I recently heard a speaker correct himself in mid-speech. His prepared remarks had him talking about some sort of training program started under his watch. The text had him saying, “To date, we’ve trained X number of people.” But he actually said:

“To date, we’ve trained—well, I haven’t trained anyone; the program has trained…”

It got a laugh from the crowd, but I winced. He clearly hadn’t read through the speech in advance.

Make sure they’re your prepared remarks

Now it wasn’t the worst speech-reading gaffe I’ve ever heard. That prize would have to go to “Uncle Joe” Biden. He may have rehabilitated his reputation somewhat after eight years as Vice President. But to me he’ll always be the clueless pol who, in one of his presidential runs, delivered a stirring speech about his ancestors, their challenges and their joys. Problem was, they weren’t his ancestors. He lifted the speech from a British politician.

Of course, it didn’t take long for the press to out him—even in those dark days before Google.

He said it was unintentional. Really?

Keep your ears open

Prepared remarks represent the speechwriter’s best guess about what you should say at the event. But stuff happens. You have to be aware of your environment, of who’s spoken before you and what they’ve said.

I once gave my client a speech that mentioned “rabbit ears” TV antennae as a reference that will outlive its usefulness when the Baby Boomers pass on. Turns out an earlier speaker had used the same metaphor. Staffers alerted my client before he went on and he was able to adjust on the fly, making a joke of it. Awkward situation averted.

The speaker I saw at the women’s business conference this week did not have his wits about him. Or perhaps he hadn’t been paying attention to the introduction, because he bounded to the podium and said,

“Thanks, Ann, for that terrific introduction.”

What’s wrong with that? No, it’s not that he got her name wrong (I actually don’t remember her name, only that he used it). It’s that the “terrific introduction” consisted of—and I quote:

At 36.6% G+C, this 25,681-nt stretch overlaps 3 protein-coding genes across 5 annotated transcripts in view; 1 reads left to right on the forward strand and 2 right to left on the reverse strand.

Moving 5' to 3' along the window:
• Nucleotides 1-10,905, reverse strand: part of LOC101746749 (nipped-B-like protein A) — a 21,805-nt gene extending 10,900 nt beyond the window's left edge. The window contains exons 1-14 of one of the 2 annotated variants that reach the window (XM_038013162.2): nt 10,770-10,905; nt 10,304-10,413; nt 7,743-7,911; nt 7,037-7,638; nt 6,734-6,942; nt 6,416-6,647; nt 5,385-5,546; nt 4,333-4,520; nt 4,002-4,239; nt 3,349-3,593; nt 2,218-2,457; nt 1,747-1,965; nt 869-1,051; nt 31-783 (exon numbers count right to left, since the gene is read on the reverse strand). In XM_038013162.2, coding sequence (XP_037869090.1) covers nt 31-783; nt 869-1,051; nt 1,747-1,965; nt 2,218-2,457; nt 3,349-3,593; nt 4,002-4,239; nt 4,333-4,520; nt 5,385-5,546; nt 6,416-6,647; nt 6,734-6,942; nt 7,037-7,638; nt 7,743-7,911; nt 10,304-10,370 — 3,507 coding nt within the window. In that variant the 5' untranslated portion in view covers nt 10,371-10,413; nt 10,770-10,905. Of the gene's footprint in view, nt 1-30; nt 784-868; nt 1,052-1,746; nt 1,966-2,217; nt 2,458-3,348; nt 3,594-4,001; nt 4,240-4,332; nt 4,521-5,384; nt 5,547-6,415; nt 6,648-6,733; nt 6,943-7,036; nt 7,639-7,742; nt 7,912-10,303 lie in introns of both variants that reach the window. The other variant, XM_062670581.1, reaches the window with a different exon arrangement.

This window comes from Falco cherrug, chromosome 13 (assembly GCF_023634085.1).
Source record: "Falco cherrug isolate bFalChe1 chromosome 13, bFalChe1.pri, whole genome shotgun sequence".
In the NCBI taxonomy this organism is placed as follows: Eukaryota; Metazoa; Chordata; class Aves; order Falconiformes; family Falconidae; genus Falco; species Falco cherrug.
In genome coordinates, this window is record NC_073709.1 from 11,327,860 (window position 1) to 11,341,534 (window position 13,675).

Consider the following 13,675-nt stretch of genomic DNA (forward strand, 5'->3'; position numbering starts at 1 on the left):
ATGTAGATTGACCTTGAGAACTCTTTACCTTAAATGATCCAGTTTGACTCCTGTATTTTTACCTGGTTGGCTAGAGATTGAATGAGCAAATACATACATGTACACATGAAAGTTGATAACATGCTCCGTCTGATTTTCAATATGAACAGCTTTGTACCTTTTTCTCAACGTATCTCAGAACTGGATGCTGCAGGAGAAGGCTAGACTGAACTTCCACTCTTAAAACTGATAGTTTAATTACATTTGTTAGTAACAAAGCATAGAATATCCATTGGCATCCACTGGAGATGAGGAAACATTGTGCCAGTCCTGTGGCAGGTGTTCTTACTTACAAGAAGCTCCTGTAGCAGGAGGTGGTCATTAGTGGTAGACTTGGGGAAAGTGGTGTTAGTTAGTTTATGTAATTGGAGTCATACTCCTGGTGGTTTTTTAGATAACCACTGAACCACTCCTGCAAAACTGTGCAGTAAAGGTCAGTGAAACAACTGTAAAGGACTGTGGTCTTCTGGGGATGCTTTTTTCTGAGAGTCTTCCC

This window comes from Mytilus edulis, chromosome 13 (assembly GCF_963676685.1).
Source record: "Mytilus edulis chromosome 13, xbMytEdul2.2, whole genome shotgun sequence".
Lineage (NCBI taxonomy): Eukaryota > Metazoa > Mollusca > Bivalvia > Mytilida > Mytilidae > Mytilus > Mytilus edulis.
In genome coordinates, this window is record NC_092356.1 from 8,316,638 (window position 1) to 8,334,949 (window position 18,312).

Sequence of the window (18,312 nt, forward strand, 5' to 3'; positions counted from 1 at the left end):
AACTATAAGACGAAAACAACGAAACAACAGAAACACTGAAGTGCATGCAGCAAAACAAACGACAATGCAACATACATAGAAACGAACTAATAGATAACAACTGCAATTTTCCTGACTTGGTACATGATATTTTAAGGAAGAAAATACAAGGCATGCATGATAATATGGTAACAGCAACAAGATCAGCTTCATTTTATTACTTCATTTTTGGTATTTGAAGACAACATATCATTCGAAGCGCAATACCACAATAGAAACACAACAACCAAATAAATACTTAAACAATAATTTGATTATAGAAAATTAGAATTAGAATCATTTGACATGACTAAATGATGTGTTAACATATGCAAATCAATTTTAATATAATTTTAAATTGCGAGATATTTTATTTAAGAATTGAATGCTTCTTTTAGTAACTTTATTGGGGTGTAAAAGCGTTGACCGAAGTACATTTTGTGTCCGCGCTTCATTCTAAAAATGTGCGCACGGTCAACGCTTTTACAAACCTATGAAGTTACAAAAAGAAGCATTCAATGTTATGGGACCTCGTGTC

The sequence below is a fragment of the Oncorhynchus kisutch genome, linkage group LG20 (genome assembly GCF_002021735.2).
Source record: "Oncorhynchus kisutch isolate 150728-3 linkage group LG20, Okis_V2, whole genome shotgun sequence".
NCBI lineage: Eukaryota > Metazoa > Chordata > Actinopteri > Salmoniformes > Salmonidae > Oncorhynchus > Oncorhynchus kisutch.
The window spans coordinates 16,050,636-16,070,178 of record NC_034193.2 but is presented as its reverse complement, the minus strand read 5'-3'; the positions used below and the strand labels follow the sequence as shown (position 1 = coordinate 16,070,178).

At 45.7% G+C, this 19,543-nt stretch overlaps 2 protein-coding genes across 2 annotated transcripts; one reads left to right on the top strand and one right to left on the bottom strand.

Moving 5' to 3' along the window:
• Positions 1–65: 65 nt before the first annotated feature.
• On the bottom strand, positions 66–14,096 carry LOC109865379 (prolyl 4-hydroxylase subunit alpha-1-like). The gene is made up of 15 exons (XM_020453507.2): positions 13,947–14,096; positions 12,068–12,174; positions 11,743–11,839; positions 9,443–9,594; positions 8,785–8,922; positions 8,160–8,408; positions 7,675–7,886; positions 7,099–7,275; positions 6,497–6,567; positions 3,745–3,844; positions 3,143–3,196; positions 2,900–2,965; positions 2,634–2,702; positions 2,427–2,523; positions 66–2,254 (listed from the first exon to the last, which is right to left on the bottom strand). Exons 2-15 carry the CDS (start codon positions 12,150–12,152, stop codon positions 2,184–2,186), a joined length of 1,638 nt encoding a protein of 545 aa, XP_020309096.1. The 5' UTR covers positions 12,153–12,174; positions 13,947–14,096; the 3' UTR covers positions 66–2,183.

“Our next speaker is the only man here, so let’s give him an enthusiastic welcome.”

Is that what you’d call a “terrific introduction”?

I’d call it about the bare minimum anyone could say. Now, obviously he can’t go out there and say, “Thanks for doing the bare minimum to introduce me.”

But he could have said, “Thanks, Ann.”—surely no one needs a speechwriter to tell them how to say that—and then just skip to the second sentence of his prepared remarks. Which was probably something about how honored he was to be there.

Not honored enough to pay attention to what was going on. But honored enough to have someone write up some remarks for him. Too bad he didn’t read through them beforehand.

Three times? No thank you, thank you, thank you.

I spent most of last week at the Infusionsoft conference, ICON17. I loved hearing so many presenters talk about the importance of storytelling and emotional connection. Yes, even at a tech conference. But a couple of the folks onstage exhibited a strange rhetorical tic: They said things three times.

One strode out on stage the first day and said, “Welcome, welcome, welcome.” The next day a speaker offered us the opportunity to support to Mentor International, a fine organization that offers micro loans and mentoring to budding entrepreneurs in developing nations. After a pause for us to whip out our smart phones and donate, the speaker said, “Thank you, thank you, thank you.”

So here’s the problem. First, the delivery: the third “welcome” or “thank you” was identical to the first. Same tone, same physicalization, same level of engagement. If they had ramped up the intensity with each thank you, I might have bought it. Maybe. But I’d still have a problem with the repetition, because…

Three times not “the charm”

Repeating things doesn’t make them more true. In fact, it can have the opposite effect. Think back to when you were a teenager and a parent caught you in a lie. You protested your innocence, of course. Did you do it more than once? I rest my case.

A single “welcome” or “thank you” would be perfectly adequate if it were authentic and emotionally connected. But say you have a speaker who’s a little wooden. He could be the nicest man on the face of the earth when you’re talking with him one-on-one, but put him on stage in front of 2,000 people and he reverts to a scared 3rd grader delivering an oral book report. No shame in that—we’ve all been there.

In a case like that, the speech needs to help clue the audience in on the emotion the speaker wants to express. But repeating the same word is not going to get you there. Find some other words that expand on the idea of “welcome” or “thank you” and build a sentence or two.